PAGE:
DUMBO — Farragut Houses resident Mary Orane, 79, feels unsafe in her home. There is a large crack in her front door making it impossible for her to close it properly. Four months ago her son Anthony, 54, filed a work order request with New York City Housing Authority on behalf of his elderly mother.
No one has come to fix it.
Victoria C., who declined to give her full last name, has mold growing in her bathroom. Over the last year the mold has been aggravating her asthma. She filed a work order request two months ago and last week a NYCHA representative came with a bucket, soapy water and a mop.
He was unable to clean the mold and has not returned to finish the job.
"I stopped using my bathroom," she said. "I'm constantly coughing because of that smell and it's dripping down the side. You can't imagine the smell, it's horrendous."
Orane and Victoria's official repair requests are just two of 4,034 unanswered complaints filed by Farragut House residents as of February 15, 2013, according to data released by Public Advocate and mayoral candidate Bill de Blasio.
His new website, NYCHA Watchlist, documents the repair backlog in New York City’s public housing. There are 369,090 outstanding work orders in public houses throughout New York City, according to the site.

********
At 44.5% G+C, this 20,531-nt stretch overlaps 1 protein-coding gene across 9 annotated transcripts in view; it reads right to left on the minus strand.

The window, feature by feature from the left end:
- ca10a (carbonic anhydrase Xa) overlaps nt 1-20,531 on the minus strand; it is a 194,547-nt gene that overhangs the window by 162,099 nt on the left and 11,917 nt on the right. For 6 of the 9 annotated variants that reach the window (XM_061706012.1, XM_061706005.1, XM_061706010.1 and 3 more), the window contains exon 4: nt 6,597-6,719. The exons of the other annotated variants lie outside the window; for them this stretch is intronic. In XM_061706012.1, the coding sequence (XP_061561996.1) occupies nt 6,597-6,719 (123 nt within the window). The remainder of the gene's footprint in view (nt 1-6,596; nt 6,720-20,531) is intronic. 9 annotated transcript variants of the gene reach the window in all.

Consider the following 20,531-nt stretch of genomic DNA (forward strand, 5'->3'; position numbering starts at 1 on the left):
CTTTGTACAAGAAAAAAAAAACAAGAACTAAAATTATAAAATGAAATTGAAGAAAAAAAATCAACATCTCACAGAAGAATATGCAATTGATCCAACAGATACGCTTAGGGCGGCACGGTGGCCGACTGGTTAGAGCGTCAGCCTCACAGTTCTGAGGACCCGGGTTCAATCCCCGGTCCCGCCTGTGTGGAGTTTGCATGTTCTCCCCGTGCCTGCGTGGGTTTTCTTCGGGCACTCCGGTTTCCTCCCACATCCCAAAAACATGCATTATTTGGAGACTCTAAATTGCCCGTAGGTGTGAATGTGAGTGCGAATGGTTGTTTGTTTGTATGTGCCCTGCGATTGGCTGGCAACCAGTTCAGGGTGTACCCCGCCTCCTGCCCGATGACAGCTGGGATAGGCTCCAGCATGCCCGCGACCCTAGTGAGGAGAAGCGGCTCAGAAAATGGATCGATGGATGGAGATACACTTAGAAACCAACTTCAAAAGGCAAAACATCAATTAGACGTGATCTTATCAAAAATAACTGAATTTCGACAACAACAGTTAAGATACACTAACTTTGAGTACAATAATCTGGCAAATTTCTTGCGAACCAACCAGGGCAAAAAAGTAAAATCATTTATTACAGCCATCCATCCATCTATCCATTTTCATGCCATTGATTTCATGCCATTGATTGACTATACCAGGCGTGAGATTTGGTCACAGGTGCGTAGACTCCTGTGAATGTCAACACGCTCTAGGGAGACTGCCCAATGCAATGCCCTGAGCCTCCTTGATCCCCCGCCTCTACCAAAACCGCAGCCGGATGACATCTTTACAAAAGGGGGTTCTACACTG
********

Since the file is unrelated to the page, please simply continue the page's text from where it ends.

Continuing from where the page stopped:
Farragut Houses residents have the third highest number of outstanding requests in the borough.
The average number of days that public housing residents in Brooklyn have to wait for needed repairs is 276 days.
“If a private landlord neglected tenants like this, the City would throw the book at them," De Blasio said in a statement. "We need accountability for conditions in our public housing.”
Victoria, who has lived in Farragut for 27 years, says that most of her neighbors also have complaints about their apartments and the buildings themselves.
"The elevators smell like pee, windows are broken, there's mold, the bathtub gets stopped up or it floods," she said. "We got some real things that need fixing."
Earlier this year Mayor Michael Bloomberg announced NYCHA's intention to eliminate its backlog of open repair requests by the end of 2013.
But some Farragut Houses residents are skeptical.
"I haven't seen any changes since the start of the year," Orane said. "But it would be nice to get my mother's door fixed."